Labour’s “impossible” policies, a leader who was “stuck in the past” and a sense that the party is for “middle-class radicals” are among the reasons for the party’s electoral annihilation, according to a damning new report.
Jeremy Corbyn was the single biggest factor in causing voters to defect, resulting in Boris Johnson gaining an 80-seat majority in December, Lord Ashcroft’s ‘Diagnosis of Defeat’ claims.
Contrary to Labour’s internal report, which was leaked last week, Corbyn was consistently viewed as weak, incompetent, unpatriotic, too left-wing and old-fashioned while Labour’s position on Brexit “further undermined the credibility of the leadership”. Voters also felt that Labour’s policies would take Britain back to the past in multiple areas, including industrial relations, the benefits system and nuclear disarmament.
The report, based on interviews with more than 10,000 people, also found that policies such as free Wi-Fi signalled “an odd set of priorities”.
One voter said: “We don’t need free Wi-Fi, for heaven’s sake. It costs £20 a month, I can afford it.” Another argued that money could be better spent on policing or nurses, saying: “That was a redflag moment for me. I thought ‘I don’t trust a word you say anymore’.”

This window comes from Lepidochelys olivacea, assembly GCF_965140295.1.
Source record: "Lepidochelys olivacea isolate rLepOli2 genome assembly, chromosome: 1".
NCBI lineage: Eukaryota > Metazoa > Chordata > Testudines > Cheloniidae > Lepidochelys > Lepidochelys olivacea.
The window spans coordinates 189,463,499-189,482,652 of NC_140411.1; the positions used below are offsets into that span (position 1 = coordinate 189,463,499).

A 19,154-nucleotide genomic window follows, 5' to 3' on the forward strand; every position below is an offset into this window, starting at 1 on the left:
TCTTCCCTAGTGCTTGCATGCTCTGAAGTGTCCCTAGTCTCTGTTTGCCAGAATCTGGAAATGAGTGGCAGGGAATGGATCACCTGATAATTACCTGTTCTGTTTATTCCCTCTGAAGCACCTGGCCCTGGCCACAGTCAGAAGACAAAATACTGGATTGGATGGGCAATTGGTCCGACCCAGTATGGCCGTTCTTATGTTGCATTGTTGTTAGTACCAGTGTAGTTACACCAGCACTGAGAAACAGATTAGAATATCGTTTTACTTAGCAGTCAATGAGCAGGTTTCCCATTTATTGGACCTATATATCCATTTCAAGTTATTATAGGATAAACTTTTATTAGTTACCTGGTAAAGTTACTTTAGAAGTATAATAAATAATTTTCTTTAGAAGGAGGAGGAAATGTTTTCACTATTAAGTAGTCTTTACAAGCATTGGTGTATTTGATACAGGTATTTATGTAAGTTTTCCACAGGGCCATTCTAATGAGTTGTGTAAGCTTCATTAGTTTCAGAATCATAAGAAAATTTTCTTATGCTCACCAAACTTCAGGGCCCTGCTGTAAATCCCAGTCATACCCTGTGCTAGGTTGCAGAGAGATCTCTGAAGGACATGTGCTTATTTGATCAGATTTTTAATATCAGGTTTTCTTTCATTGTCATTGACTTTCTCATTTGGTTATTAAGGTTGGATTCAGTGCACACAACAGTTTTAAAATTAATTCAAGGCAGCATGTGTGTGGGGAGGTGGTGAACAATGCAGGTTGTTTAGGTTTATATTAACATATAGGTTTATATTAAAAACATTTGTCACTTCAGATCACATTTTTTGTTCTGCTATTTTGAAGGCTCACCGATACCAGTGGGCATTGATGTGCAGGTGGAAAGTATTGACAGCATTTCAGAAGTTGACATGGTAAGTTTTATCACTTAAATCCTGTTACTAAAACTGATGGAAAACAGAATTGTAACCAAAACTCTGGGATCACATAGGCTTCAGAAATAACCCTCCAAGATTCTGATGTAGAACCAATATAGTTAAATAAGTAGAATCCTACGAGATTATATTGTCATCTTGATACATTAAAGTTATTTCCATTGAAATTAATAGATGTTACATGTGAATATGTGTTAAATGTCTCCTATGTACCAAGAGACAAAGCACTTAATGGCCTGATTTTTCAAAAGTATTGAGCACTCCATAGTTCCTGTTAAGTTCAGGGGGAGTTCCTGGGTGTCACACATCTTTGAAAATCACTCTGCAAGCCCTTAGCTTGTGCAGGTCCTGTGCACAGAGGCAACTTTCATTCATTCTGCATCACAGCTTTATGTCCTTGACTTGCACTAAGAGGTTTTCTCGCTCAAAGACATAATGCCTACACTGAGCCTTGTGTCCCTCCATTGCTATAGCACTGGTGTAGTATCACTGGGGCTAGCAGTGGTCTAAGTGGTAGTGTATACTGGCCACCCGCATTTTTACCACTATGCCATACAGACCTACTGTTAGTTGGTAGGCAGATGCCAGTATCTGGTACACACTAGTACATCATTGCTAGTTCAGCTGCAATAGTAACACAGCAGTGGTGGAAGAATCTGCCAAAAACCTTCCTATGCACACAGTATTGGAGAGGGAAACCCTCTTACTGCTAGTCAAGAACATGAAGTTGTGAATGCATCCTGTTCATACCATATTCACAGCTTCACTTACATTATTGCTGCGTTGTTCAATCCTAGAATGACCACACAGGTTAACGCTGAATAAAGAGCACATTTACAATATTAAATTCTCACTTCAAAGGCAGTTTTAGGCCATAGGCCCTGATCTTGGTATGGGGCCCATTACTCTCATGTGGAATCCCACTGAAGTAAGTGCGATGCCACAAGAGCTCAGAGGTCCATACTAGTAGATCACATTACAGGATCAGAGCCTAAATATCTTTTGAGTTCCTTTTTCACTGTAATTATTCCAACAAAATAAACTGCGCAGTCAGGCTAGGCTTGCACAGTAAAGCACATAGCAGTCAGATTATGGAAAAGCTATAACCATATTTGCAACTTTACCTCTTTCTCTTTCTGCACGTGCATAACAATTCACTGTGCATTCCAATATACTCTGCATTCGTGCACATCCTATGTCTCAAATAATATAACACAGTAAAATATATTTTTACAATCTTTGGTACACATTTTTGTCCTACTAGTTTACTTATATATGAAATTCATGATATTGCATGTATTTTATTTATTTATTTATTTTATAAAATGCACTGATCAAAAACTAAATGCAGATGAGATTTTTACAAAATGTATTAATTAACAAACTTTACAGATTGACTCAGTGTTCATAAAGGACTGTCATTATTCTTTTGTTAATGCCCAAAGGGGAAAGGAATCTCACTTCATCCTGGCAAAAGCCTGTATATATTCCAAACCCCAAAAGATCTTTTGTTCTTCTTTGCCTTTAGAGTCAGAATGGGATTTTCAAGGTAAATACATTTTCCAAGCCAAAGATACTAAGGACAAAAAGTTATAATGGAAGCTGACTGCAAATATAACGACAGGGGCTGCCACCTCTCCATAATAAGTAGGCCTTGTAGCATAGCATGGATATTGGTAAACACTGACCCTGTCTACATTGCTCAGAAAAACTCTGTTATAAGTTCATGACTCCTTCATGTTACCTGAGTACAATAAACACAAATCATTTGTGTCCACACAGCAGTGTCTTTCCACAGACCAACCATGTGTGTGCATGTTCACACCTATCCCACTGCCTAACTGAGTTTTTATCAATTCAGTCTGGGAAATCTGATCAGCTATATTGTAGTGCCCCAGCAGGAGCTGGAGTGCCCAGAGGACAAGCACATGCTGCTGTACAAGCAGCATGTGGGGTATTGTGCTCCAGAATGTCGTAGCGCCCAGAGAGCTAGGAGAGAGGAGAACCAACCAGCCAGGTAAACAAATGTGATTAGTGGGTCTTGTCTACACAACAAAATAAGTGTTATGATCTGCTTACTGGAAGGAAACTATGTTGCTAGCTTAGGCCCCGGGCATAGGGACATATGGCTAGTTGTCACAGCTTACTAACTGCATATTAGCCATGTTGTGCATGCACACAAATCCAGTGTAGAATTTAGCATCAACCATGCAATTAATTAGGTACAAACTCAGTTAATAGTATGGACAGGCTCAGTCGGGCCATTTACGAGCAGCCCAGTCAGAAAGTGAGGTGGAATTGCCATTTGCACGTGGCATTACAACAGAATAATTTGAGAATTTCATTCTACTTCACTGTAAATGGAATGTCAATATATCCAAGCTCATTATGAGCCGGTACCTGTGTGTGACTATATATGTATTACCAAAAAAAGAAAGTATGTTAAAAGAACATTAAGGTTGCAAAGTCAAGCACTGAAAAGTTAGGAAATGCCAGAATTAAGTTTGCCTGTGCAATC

A third was even more brutal in their verdict: “They were promising such stupid things, paying off student loans and giving everyone free broadband. They were trying to buy everybody. It was like being in an African country, where they bribe everyone to vote for them.”
More generally former Labour voters thought the party had ceased to represent them, and was now mostly for students, the unemployed, and “middle-class radicals”, creating a sense that the party “looked down on them while taking their votes for granted”.
Looking ahead to the future leader, Keir Starmer scored the highest ratings among Labour members and voters as a whole, although some associated him with the attempt to stop Brexit.
Emily Thornberry was remembered as having “slagged off someone because he had an England flag outside his house,” while Rebecca Long Bailey was described as “Jeremy in a skirt.” Lisa Nandy was less well known, but some gave her credit for speaking out against Corbyn’s leadership
Introducing the “pitiless” report, Lord Ashcroft writes:
As far as many of these former supporters were concerned, then, the Labour Party they rejected could not be trusted with the public finances, looked down on people who disagreed with it, was too left-wing, failed to understand or even listen to the people it was supposed to represent, was incompetent, appallingly divided, had no coherent priorities, did not understand aspiration or where prosperity comes from, disapproved of their values and treated them like fools.
No doubt some will be suspicious of my motives. I’m a Tory, after all… [but] the country needs a strong opposition. Britain will be better governed if those doing the governing are kept on their toes. At its best, the Labour Party has been a great force for decency, speaking up for people throughout the country and ensuring nobody is forgotten. We need it to reclaim that role.
Labour has been contacted for a comment.